Rays infielder Isaac Paredes has drawn trade interest from several teams, MLB Network’s Jon Morosi writes (X link), with the Mariners and Blue Jays among the suitors. There isn’t any indication that a deal is anywhere close, and it would have to count as something of a surprise if Tampa did move Paredes, considering both his ability and the fact that he is only now entering his arbitration years. He is projected to earn $3.2MM in the first of four arb-eligible years as a Super Two player.
As such, dealing Paredes wouldn’t bring many savings to the Rays’ 2024 payroll, estimated (via Roster Resource) to sit at a franchise-high $126MM. President of baseball operations Erik Neander is on record as saying the Rays are open to having such a relatively large payroll, yet that hasn’t stopped speculation that Tampa Bay might look to move such higher-salaried names as Tyler Glasnow, Manuel Margot, Brandon Lowe, Harold Ramirez, or even Randy Arozarena. Trading players as they become more expensive has been a longstanding way of business in Tampa, and there aren’t really many true untouchables on a roster that the Rays are forever looking to upgrade.
In this sense, selling high on Paredes now would net the Rays to a big trade return, and allow them to sidestep Paredes’ increasing arbitration price tag entirely. It seems possible that the Rays might also consider attaching a less-desirable contract like Margot or Lowe along with Paredes in a trade package — while this would lessen the return in terms of prospects or big-league ready players, it would get some money off Tampa Bay’s books and perhaps allow them to keep Glasnow as the backbone of a somewhat thin rotation.
The Rays’ attention to the budget is what brought Paredes to Florida in the first place, as Tampa acquired the infielder and a Competitive Balance Round B draft pick from the Tigers for Austin Meadows in April 2022. Meadows was owed $4MM that season in the first of three arbitration years, yet the Rays chose to deal him in what ended up being a wise move. Meadows has played in only 42 games since the trade due to vertigo and anxiety issues, and the Tigers non-tendered him last month.
Paredes, meanwhile, has blossomed in Tampa Bay, hitting .232/.333/.467 with 51 homers over 952 plate appearances since Opening Day 2022. This production has outpaced his projected numbers, as Paredes hasn’t made much hard contact, and ranked only in the sixth percentile of all batters in hard-hit percentage in 2023. On the plus side, it can be argued that Paredes has been hampered by a very low .232 BABIP over the last two seasons, and his strikeout and walk rates have been solidly above average. In the field, Paredes has spent most of his time at third base posting respectable defensive numbers, and he brings added versatility as a player capable of getting some action as a second baseman, first baseman, and emergency shortstop.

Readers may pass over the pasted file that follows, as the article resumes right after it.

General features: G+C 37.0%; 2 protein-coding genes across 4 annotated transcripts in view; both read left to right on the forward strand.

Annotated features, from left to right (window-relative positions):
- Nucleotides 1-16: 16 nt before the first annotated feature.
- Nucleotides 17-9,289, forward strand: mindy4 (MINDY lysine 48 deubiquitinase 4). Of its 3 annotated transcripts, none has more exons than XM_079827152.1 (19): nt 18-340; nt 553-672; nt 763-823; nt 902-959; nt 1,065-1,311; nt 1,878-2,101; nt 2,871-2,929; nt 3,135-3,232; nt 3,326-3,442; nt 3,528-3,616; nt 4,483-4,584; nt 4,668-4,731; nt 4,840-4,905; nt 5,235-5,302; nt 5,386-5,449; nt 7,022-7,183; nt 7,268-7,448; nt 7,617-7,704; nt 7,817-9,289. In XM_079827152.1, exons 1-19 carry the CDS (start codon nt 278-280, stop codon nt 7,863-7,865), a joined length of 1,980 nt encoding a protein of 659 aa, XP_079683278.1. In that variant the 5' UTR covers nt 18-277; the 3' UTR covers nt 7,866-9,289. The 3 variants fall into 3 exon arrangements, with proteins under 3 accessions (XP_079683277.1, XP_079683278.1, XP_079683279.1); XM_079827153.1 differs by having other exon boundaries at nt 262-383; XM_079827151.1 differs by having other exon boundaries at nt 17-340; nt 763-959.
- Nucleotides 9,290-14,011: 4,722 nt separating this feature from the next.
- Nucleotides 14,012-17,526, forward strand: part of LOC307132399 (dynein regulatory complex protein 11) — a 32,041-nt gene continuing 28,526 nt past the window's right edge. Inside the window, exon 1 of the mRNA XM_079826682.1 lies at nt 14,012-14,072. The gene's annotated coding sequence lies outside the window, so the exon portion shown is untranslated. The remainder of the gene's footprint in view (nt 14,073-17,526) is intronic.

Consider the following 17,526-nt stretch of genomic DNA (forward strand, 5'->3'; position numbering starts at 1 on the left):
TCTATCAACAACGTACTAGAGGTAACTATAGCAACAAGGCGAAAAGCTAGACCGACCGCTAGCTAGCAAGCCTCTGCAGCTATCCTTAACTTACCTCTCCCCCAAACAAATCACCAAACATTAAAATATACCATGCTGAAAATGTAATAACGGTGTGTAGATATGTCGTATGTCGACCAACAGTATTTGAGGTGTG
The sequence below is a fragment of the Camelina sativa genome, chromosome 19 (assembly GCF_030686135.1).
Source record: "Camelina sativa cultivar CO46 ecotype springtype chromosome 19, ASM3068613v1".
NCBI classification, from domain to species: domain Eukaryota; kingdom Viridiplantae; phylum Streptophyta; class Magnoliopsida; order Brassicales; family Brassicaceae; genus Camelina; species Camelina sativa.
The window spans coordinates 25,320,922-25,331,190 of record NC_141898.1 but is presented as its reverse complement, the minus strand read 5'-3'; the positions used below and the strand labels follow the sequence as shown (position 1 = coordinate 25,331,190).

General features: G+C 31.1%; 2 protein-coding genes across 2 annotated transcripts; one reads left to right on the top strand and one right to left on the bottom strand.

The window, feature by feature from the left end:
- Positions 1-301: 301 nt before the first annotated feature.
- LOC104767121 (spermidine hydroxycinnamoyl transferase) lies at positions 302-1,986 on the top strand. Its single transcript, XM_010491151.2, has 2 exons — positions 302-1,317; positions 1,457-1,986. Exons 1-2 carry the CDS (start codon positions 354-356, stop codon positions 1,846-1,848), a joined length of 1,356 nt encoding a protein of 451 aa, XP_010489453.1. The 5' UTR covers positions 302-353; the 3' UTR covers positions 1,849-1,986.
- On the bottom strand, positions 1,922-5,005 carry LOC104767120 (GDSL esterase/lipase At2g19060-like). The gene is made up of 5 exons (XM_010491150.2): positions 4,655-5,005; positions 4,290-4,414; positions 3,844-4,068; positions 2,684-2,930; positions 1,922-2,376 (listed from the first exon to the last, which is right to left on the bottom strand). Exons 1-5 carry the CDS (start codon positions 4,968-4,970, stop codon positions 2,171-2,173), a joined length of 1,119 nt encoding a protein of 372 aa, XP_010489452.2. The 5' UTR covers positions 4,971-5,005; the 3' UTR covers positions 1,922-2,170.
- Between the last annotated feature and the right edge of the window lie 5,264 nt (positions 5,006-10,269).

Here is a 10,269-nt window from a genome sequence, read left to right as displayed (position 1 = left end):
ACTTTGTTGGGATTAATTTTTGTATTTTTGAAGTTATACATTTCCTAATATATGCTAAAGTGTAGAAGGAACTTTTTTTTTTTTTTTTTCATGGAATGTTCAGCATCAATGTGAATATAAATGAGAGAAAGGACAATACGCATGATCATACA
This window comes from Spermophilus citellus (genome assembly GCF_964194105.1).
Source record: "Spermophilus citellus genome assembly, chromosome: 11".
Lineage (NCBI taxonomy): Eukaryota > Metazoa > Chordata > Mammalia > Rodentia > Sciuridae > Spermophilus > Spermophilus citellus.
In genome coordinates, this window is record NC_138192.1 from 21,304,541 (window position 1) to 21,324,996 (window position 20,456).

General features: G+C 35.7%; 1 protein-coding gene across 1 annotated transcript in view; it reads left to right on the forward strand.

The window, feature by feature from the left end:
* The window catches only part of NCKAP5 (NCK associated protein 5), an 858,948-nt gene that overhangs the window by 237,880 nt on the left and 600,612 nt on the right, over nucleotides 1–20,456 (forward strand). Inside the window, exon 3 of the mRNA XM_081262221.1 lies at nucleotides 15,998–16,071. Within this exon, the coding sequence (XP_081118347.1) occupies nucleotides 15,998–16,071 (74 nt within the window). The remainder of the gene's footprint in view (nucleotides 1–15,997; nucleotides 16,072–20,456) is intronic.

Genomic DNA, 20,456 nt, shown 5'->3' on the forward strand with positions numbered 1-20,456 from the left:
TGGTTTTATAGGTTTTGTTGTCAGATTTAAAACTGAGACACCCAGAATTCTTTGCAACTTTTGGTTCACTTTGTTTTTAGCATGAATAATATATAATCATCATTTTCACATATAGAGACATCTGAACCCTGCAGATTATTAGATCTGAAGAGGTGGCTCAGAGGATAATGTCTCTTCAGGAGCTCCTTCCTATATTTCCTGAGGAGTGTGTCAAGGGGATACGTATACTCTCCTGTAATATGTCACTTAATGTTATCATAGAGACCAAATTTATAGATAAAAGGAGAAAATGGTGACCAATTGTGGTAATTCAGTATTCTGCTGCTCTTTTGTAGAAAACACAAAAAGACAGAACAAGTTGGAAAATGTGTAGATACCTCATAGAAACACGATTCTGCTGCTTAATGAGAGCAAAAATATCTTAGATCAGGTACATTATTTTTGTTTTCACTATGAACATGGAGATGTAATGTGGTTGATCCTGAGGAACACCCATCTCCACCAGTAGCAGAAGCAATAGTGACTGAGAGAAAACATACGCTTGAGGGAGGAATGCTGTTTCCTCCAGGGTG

This skillset is particularly useful for teams like Seattle and Toronto, infield-needy teams who could use more pop in the lineup. The Mariners recently acquired Luis Urias to contribute to their infield picture, yet Paredes would be an improvement over Urias as a regular third baseman, so Urias and Josh Rojas could then work into a second base platoon. The Blue Jays also have a big hole at the hot corner with Matt Chapman now a free agent, and Paredes could potentially also contribute to the Jays’ unsettled second base position.
Mariners president of baseball operations Jerry Dipoto has swung quite a few trades with the Rays during his tenure in Seattle, and it wouldn’t be a shock to see the two sides line up once more. That might seem a more realistic scenario than a notable swap between the Rays and Jays, as the AL East rivals unsurprisingly haven’t combined for many trades in their history. Tampa Bay would probably prefer to not have to deal with Paredes as an opponent in the coming seasons, while the Blue Jays might not relish facing any of their own young talents that they might have to deal away to facilitate such a swap.
Speculatively, Tampa could target a controllable young pitcher like Bryce Miller or Bryan Woo as part of a Paredes trade. With the Mariners targeting contact hitting, Paredes would be a better fit at third base for the club than the free-swinging Eugenio Suarez, who was already dealt away to the Diamondbacks. Any major salary relief probably might not factor into such a Rays/Mariners deal since it isn’t clear how much the M’s are able or willing to spend this winter, considering that the Suarez trade was made in part to reduce salary. On this front at least, the higher-spending Blue Jays might be in a better position to take some money off Tampa’s books.